When the William Blakes released their first album, Wayne Coyne, in 2008, it received excellent reviews in Denmark, the band’s home land, but was largely missed by the rest of the world or, when noticed, viewed with the typical disdain reserved by Anglo-American critics, bloggers, and the rest for Euro-pop. A couple of reviewers commented on the archness of the band’s name, along with the fact that their album cover consisted of Thomas Phillips’s 1807 portrait of Blake over which was pasted the head of Wayne Coyne, lead singer and guitarist for The Flaming Lips. Well, at least Coyne appreciated the tribute as recorded in this video interview, and of course it is precisely the band’s chutzpah in selecting Blake’s name and portrait that first attracted me.
The influence of Coyne remains very much in evidence on their 2009 follow-up, Dear Unknown Friend, as well as that of Talking Heads and 1980s wunderkind Roland Orzabal from Tears for Fears. For me, unfortunately, that is not an entirely good thing: I always preferred my eighties synth pop to either have a rougher edge (early Ministry) or be more stripped down and intellectual (Kraftwerk). Likewise, I have always wanted to like the Flaming Lips ever since I bought Yoshimi Battles the Pink Robots purely on the whim of its marvellous title, but found myself unable to listen happily to Coyne’s voice. I love to read about him (for example “The Parking Lot Experiments”), but sitting in the same room as an entire Flaming Lips album is never something I manage with ease.
Nonetheless, having indicated that I am a person who literally will buy records on the basis of something as superficial as the title and cover art, Dear Unknown Friend is something of a hidden delight. Pretentious the band may be (their self-launched record label, Speed Of Sound, describes lead singer, Kristian Leth, as “a published poet and TV persona in Denmark”), but that has little influence on my own appreciation. They still have a long way to go before they even approach the vast ego of Jim Morrison, something which never prevented The Doors actually making great music once in a while.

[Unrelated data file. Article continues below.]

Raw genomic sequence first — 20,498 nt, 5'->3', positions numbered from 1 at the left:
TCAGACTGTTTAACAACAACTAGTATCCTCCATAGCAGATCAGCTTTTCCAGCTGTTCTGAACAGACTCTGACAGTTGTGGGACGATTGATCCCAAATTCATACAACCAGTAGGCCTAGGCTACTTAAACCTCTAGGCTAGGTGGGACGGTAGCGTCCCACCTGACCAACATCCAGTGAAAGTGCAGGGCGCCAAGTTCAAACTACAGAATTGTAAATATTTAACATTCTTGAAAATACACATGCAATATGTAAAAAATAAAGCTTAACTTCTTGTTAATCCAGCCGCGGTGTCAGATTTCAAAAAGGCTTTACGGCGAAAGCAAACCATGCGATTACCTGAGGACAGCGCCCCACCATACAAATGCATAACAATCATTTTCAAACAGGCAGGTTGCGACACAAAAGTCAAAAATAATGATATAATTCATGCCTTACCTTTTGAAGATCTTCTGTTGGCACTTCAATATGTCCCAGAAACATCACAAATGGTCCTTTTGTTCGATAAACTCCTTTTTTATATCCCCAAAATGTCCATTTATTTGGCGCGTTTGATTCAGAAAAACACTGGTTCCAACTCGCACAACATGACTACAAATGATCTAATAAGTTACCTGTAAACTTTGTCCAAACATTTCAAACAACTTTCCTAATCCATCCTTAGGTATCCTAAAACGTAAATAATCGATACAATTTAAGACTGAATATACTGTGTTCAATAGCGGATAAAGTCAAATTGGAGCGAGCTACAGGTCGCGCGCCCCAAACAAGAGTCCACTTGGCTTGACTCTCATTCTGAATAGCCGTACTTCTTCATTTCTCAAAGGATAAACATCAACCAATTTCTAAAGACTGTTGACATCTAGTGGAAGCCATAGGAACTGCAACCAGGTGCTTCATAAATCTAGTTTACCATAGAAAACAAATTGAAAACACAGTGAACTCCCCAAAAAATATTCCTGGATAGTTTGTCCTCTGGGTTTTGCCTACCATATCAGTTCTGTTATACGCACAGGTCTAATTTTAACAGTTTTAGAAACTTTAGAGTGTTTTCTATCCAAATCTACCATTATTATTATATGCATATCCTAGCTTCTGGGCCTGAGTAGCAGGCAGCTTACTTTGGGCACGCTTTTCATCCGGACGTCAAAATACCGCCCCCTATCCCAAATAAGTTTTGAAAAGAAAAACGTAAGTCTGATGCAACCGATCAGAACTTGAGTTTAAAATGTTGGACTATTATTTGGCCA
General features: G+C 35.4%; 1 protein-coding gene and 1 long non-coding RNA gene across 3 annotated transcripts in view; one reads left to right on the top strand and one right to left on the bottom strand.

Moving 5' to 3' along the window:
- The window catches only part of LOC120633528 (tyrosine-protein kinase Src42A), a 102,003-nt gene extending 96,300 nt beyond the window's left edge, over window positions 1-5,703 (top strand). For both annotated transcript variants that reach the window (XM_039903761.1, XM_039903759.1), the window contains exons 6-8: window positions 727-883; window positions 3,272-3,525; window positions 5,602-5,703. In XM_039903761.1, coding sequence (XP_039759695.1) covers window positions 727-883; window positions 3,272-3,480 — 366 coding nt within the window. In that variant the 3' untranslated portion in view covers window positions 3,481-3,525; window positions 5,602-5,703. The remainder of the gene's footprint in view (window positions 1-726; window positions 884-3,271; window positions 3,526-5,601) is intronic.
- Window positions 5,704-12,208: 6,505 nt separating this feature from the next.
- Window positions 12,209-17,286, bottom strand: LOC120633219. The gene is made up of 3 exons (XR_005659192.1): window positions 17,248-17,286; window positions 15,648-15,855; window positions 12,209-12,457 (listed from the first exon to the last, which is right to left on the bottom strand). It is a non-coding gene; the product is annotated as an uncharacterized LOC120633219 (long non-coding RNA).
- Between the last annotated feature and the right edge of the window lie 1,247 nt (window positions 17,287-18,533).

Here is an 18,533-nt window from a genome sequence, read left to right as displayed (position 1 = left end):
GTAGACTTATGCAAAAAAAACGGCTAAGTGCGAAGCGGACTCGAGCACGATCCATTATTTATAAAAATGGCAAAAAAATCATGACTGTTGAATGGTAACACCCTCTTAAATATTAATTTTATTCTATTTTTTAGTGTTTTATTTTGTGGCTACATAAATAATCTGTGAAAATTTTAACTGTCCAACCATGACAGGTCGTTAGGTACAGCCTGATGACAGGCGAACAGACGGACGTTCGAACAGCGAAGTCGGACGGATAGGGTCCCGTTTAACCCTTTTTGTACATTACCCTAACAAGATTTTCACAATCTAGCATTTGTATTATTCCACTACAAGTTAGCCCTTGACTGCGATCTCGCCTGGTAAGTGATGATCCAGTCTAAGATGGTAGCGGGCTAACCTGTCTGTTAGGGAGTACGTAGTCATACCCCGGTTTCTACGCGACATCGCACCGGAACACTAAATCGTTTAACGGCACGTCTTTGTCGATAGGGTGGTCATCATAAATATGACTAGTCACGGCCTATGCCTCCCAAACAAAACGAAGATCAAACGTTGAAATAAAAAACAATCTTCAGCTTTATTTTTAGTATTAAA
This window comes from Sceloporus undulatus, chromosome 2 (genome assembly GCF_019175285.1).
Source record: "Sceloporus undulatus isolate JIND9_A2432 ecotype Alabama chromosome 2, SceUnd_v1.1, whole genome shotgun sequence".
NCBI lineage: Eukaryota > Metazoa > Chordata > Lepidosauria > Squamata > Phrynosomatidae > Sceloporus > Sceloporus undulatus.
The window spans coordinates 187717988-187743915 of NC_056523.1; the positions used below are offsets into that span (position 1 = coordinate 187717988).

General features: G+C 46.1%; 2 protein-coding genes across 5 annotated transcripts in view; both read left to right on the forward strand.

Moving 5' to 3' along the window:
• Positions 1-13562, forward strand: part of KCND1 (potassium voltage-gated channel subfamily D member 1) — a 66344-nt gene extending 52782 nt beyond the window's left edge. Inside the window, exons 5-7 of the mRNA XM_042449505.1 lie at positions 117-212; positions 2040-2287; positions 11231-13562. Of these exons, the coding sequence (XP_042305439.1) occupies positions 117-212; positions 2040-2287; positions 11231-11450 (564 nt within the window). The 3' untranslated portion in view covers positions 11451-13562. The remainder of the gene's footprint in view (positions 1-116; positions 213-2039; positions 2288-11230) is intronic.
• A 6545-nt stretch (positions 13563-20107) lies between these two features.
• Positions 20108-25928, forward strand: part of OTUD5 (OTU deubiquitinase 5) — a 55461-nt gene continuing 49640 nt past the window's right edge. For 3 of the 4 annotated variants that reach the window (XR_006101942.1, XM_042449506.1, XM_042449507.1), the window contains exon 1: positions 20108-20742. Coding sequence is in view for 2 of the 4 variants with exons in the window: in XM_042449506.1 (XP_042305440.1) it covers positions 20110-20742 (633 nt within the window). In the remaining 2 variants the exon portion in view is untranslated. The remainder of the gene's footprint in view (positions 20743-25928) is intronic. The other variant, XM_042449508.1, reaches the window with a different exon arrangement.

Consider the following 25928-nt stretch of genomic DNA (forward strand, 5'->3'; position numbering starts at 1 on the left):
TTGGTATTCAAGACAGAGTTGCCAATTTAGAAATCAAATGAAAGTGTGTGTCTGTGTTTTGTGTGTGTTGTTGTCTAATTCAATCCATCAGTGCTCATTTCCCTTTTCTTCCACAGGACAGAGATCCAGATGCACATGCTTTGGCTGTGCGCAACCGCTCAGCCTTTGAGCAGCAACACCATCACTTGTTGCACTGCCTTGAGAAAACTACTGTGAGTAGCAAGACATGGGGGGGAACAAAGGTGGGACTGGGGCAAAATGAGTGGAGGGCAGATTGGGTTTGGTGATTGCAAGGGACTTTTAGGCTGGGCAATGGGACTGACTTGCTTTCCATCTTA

The William Blakes comprise Kristian on vocals, with Bo Rande on horn and keyboard, and twins Fridolin and Frederik Nordsø on drums and guitar. The reason for their name is an intriguing one, that “They took their name from the poet William Blake (1757 – 1827) because they share his desire for a spiritual upheaval,” even if it is best to pass over the assertion “This is music made without fear” with as little comment as possible. In general, however, the lush production, effortless harmonies and catchy pop tunes of Dear Unknown Friend provide moments of genuine pleasure, with only the occasional duff note – literally in the case of Leth’s voice when he tries a little too hard to imitate Coyne, metaphorically with lyrics such as “My government is killing every hope for me” on opening track “The Thing We All Believe In”: Leth’s sympathies are in the right place, but as political protest lines such as this trip over their own feet.
Elsewhere, however, the William Blakes are much more deft – a particular favourite of mine being “It Looked Like Us” which reminded me of of a missing track from Julian Cope’s Jehovahkill: humane, amusing, but also an every-so-slightly disturbing apocalyptic vision that appears immediately vivid and yet somehow uncertain at the same time. What exactly it is that looks like us is never clear and yet I see many things when listening to this song. In addition, the idiosyncracies of Leth’s voice are perfect here, shifting to mild paranoia in a way that arouses the listener’s sympathy rather than grates. “Contact” is also impressive in its ambition, avoiding prog-rock overkill to evoke rather elements of Pink Floyd or even Space Oddity-era David Bowie before launching into an incredibly uplifting final chorus.
How much, then, do the William Blakes invoke their namesake? They avoid anything as crass as direct references – so fans of the original should be warned that this is no direct engagement with the Romantic artist in the style of Jah Wobble. However, there is something of an attitude that reminds me of Cope’s appropriation of the great man as a presiding spirit who wishes to pursue heaven and hell, angels and devils in the quotidian. The visionary qualities of Dear Unknown Friend never approach the originality of Blake (nor Julian Cope, for that matter), but the final feeling after listening to the album is that the William Blakes have found a great deal of fun in this series of memorable fancies as well as moments of brilliance in tacks such as “It Looked Like Us”.
You can purchase Dear Unknown Friend from CDON.com.
“It Looked Like Us” track on YouTube: